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FactCheck: low inflation and more midwives?

By Channel 4 News

Updated on 23 January 2008

The economy, midwifery numbers and Lib Dem spending plans were on the agenda in today's Prime Minister's Questions.

All quotes from Prime Minister's Questions, 23 January 2007

The claim
"Inflation in Britain is 2 per cent. In the Euro area it's 3 per cent, in America it's 4 per cent."
Gordon Brown

The analysis

Brown's on the economic offensive today, making many boasts about his stable stewardship of the country. And indeed inflation - according to the consumer price index (CPI), the Government's preferred measure - is currently at 2.1 per cent, almost bang-on the 2 per cent target. But let's not forget that last spring inflation crept up to 3 per cent, a sufficient deviation from the target that the Bank of England's governor, Mervyn King, had to write an open letter to the Chancellor to explain why.

This may have been the first such letter since the Bank was made responsible for interest rates in 1997, but it may not be the last. In a speech yesterday to the Institute of Directors, King noted that 2008 is likely to see higher energy, food and import prices "pushing inflation above the 2 per cent target".

"It is possible that inflation could rise to the level at which I would need to write an open letter of explanation, possibly more than one, to the Chancellor," he cautioned.

The sources
Bank of England
Mervyn King speech to Institute of Directors, 22 January 2007

The claim
"The figures out today show growth in Britain is 3.1 per cent last year."
Gordon Brown

The analysis

They do - although it's not all good news. In 2007, GDP increased by 3.1 per cent compared with 2006, but recently the rate of growth dropped slightly according to quarterly figures.

GDP increased by 0.6 per cent in the fourth quarter of 2007, compared with 0.7 per cent in the third quarter. The report said that an acceleration in production was more than offset by a weak growth in services.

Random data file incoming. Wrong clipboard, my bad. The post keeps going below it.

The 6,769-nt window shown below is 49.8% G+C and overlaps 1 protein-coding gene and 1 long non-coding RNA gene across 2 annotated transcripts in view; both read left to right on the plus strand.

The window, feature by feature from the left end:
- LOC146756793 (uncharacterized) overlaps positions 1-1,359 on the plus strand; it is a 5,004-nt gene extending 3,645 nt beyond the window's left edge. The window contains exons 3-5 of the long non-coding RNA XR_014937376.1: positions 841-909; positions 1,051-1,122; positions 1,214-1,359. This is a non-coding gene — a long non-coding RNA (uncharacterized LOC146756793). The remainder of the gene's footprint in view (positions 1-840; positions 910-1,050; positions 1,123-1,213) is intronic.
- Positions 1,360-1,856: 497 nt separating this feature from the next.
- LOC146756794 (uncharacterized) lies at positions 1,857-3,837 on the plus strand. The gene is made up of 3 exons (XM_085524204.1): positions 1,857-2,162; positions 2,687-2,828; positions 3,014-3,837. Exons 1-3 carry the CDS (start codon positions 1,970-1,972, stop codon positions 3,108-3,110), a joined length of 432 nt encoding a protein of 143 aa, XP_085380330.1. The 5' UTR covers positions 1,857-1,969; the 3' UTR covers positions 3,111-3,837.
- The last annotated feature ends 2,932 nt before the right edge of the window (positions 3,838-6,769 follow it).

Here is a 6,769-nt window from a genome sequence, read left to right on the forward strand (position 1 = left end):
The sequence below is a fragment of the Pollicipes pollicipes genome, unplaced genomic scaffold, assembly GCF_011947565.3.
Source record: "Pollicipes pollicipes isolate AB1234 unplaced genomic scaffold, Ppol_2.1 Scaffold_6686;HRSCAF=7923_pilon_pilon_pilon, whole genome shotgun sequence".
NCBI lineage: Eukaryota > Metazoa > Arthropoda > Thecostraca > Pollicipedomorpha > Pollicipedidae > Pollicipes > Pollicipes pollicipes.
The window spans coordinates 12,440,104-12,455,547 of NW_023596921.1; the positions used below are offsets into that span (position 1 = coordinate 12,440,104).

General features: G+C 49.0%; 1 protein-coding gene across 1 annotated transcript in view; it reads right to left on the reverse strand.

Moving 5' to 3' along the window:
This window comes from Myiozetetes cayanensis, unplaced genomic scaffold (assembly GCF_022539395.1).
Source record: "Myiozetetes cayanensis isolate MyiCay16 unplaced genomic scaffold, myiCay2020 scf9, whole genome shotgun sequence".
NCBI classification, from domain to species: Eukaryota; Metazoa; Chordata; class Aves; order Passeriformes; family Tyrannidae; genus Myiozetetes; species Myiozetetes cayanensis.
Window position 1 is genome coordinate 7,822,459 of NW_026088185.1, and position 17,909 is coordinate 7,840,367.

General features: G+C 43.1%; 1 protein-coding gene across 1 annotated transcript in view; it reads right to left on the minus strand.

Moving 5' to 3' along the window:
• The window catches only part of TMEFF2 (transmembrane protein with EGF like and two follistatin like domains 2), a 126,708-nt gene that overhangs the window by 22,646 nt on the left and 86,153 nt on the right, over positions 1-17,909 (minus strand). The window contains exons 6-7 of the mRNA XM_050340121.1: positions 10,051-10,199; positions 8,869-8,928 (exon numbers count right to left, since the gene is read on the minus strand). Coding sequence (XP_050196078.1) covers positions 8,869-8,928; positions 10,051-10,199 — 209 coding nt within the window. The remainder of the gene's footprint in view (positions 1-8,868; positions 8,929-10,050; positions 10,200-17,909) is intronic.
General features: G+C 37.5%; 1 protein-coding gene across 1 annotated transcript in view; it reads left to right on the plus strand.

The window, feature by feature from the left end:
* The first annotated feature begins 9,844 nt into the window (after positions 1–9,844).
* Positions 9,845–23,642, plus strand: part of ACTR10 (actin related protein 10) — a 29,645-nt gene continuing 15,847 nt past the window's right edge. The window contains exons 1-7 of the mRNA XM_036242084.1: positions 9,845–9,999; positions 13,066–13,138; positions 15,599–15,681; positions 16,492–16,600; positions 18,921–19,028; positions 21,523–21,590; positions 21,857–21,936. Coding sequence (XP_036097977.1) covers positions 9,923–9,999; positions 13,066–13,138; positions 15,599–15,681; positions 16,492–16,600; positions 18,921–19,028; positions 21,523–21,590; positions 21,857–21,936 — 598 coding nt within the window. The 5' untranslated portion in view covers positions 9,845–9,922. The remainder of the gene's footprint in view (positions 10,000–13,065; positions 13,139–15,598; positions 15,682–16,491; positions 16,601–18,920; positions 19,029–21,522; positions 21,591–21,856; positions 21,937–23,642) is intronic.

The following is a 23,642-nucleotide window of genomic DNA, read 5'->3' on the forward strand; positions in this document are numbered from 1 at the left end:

The sources
National Statistics, GDP Growth: UK economy rose by 0.6% in Q4 2007

The claim
"It's difficult to listen to the Liberal party on economic policy - yesterday [Nick Clegg] spent another £2bn, a few weeks ago he said he had a billion pounds of extra spending commitments he couldn't justify by explaining how they'd be spent."
Gordon Brown

The analysis

Oh, those pesky opposition parties - announcing generous-sounding measures without having to, like Brown, dip into the Treasury and pay them. Yesterday the Lib Dems announced a "care guarantee", which involved providing £2bn-worth of care for all elderly people who need it, based on need rather than their ability to pay.

The policy document in which the proposal is contained, although noting that it would not be financially feasible to follow the Scottish model of free care for all, did not detail exactly how it would be paid for. One to Brown?

Not necessarily - a Lib Dem spokesperson said the party was planning to find a number of efficiency savings, to the tune of £18bn or 3 per cent of total public spending, over the course of a parliament. Cash would be reallocated towards the Lib Dems' priorities.

The exact details of the savings won't be laid out until the next election, but the likes of scrapping Child Trust Funds and ID cards and changes to tax credits for the wealthy are expected to figure. So although the additional £2bn care proposal - something that Nick Clegg has put forward for discussion at the party's spring conference - isn't, technically, funded as yet in a pound-for-pound balance-sheet sense, it's not exactly fair to say that the party couldn't afford it full stop.

The sources
Nick Clegg sets out his vision for a people's health service, Liberal Democrats, 22 January 2007
Clegg admits education funding black hole, Guardian, November 9 2007

The claim
"The number of midwives and student midwives [is] falling..." Sir Nicholas Winterton, Conservative MP and an honorary vice-president of the Royal College of Midwives "The figures show that between 1997 and now there has been an increase of 2,084 in the number of midwives, an increase of 20 per cent in the number of students entering training for midwifery..."
Gordon Brown

The analysis

In 1997, the NHS employed 22,385 midwives; the latest figures show that in 2006 there were 24,469 on the pay roll. Take one from the other, and you're left with the 2,084 extra that Brown quotes today - an increase of just over 9 per cent.

This figure is a basic headcount of midwifery staff - it doesn't take into account whether they're part-time or full-time. Look at the full-time equivalent - arguablty the more useful measure - and things are somewhat less impressive.

In 1997, there was the equivalent of 18,053 full-time midwives in the NHS. The figure dropped as low as 17,662 in 2000, but picked up to 18,949 in 2005. The most recent figures, however, saw a slight drop - to18,862.

So using this measure, the difference between 1997 and today is a more modest additional 809 full-time midwives - or a 4.5 per cent rise.

Brown does acknowledge in his answer that more needs to be done - and pledges 1,000 more midwives in years to come. Although on this basis, the 1,000 might not end up being quite as impressive as it sounds.

The sources
Hansard, 29 Oct 2007 : Column 1045W

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